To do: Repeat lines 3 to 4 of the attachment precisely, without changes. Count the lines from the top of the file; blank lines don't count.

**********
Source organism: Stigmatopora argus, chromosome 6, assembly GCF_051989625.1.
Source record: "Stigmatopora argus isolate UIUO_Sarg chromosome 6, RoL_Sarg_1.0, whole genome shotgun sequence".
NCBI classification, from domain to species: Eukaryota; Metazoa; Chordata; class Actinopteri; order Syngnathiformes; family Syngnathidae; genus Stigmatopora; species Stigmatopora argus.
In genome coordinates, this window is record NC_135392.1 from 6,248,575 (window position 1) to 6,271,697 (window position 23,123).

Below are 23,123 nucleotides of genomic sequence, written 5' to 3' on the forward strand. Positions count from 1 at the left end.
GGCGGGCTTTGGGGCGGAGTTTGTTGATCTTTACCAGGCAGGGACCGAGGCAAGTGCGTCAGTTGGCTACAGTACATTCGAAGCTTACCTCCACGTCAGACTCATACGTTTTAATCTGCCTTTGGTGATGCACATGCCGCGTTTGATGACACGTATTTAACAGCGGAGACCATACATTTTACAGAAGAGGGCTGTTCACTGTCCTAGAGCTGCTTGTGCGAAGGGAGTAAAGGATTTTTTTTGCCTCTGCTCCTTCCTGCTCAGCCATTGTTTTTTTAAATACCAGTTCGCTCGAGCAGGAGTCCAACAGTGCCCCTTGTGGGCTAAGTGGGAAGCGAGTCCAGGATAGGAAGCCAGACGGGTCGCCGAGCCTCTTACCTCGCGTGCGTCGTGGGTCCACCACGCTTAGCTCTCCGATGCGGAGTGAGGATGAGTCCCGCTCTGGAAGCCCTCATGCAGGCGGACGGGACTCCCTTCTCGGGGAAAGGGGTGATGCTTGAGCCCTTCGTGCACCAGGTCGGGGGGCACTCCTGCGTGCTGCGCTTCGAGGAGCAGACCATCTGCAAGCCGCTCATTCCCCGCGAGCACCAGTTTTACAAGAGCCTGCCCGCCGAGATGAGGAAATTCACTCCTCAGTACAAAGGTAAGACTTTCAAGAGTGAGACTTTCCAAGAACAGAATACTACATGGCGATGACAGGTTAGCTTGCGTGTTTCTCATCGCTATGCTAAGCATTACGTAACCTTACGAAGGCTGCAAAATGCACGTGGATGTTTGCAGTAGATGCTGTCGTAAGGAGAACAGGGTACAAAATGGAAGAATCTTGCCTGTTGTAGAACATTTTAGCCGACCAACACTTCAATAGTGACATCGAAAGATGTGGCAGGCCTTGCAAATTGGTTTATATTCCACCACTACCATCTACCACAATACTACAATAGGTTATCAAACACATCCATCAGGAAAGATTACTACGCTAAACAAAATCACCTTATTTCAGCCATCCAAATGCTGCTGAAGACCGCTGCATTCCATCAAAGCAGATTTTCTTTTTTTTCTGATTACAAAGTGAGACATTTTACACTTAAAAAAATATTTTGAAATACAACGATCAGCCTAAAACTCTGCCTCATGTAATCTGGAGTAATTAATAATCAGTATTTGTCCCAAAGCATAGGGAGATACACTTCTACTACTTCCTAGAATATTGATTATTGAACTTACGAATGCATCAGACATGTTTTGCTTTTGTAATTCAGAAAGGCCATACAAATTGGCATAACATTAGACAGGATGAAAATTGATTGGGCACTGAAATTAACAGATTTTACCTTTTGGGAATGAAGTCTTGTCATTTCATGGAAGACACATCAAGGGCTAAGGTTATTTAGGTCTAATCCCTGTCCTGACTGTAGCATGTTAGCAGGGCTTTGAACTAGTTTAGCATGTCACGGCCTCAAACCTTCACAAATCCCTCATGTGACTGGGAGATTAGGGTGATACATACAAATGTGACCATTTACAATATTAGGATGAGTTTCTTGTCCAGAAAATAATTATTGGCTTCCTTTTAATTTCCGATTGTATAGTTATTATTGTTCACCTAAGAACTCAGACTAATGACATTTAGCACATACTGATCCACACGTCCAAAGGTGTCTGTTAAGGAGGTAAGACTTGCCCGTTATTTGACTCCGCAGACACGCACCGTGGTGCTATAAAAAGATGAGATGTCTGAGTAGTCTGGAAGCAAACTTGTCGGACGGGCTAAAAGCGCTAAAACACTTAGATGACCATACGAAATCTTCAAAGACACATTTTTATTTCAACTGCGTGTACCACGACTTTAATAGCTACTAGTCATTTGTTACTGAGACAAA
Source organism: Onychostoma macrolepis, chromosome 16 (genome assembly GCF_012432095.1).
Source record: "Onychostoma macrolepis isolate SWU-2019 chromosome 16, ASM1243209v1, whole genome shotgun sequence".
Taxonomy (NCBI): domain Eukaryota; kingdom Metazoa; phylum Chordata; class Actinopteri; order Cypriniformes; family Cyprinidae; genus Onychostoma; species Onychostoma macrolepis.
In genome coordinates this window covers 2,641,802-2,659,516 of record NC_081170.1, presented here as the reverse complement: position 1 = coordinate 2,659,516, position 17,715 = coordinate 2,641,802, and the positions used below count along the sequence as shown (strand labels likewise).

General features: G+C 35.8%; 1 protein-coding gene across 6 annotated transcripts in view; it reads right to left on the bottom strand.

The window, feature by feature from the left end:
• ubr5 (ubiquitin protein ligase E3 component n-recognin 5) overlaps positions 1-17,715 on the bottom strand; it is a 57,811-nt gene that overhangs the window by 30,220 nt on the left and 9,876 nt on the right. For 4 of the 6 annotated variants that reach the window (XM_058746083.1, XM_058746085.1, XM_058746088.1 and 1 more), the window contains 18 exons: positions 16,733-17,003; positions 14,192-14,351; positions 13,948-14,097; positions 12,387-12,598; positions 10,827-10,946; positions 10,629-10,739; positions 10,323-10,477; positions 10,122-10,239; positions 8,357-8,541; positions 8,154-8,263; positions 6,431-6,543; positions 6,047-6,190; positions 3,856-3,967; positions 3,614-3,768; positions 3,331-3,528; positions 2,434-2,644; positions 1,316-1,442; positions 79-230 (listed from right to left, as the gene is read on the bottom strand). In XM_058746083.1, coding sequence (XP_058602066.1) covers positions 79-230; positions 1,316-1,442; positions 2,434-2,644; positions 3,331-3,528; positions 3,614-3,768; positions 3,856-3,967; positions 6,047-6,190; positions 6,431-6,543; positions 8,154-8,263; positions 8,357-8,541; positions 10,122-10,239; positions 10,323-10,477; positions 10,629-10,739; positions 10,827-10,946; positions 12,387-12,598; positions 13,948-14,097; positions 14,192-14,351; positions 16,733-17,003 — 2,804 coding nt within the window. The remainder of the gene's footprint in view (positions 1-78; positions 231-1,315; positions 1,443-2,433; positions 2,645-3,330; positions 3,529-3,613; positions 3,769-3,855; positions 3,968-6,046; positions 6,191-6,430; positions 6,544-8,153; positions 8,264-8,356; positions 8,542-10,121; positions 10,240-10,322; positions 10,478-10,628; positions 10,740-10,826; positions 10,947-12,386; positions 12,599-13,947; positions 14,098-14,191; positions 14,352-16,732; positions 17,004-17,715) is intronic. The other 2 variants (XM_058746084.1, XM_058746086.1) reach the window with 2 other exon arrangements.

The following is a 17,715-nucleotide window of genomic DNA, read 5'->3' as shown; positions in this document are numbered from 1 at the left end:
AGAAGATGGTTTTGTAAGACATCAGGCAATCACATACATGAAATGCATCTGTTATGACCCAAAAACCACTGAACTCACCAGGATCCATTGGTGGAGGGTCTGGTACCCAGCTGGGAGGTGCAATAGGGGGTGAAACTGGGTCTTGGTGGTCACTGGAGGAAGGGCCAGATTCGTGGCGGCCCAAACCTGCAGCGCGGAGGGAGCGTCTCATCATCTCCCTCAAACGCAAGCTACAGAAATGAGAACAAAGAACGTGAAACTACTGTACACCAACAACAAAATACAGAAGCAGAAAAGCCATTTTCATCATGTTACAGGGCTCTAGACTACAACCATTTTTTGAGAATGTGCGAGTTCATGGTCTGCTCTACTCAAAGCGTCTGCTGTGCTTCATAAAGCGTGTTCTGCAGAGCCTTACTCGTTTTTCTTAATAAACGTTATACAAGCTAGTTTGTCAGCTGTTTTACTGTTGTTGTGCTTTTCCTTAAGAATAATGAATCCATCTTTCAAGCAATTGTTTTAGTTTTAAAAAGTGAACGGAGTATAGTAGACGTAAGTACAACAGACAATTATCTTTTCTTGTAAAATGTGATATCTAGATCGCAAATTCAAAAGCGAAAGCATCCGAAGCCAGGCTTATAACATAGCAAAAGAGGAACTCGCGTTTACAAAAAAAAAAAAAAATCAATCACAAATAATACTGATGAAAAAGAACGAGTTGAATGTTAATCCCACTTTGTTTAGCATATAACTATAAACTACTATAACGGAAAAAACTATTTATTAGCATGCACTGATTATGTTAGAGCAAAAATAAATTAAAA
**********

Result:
NCBI classification, from domain to species: Eukaryota; Metazoa; Chordata; class Actinopteri; order Syngnathiformes; family Syngnathidae; genus Stigmatopora; species Stigmatopora argus.
In genome coordinates, this window is record NC_135392.1 from 6,248,575 (window position 1) to 6,271,697 (window position 23,123).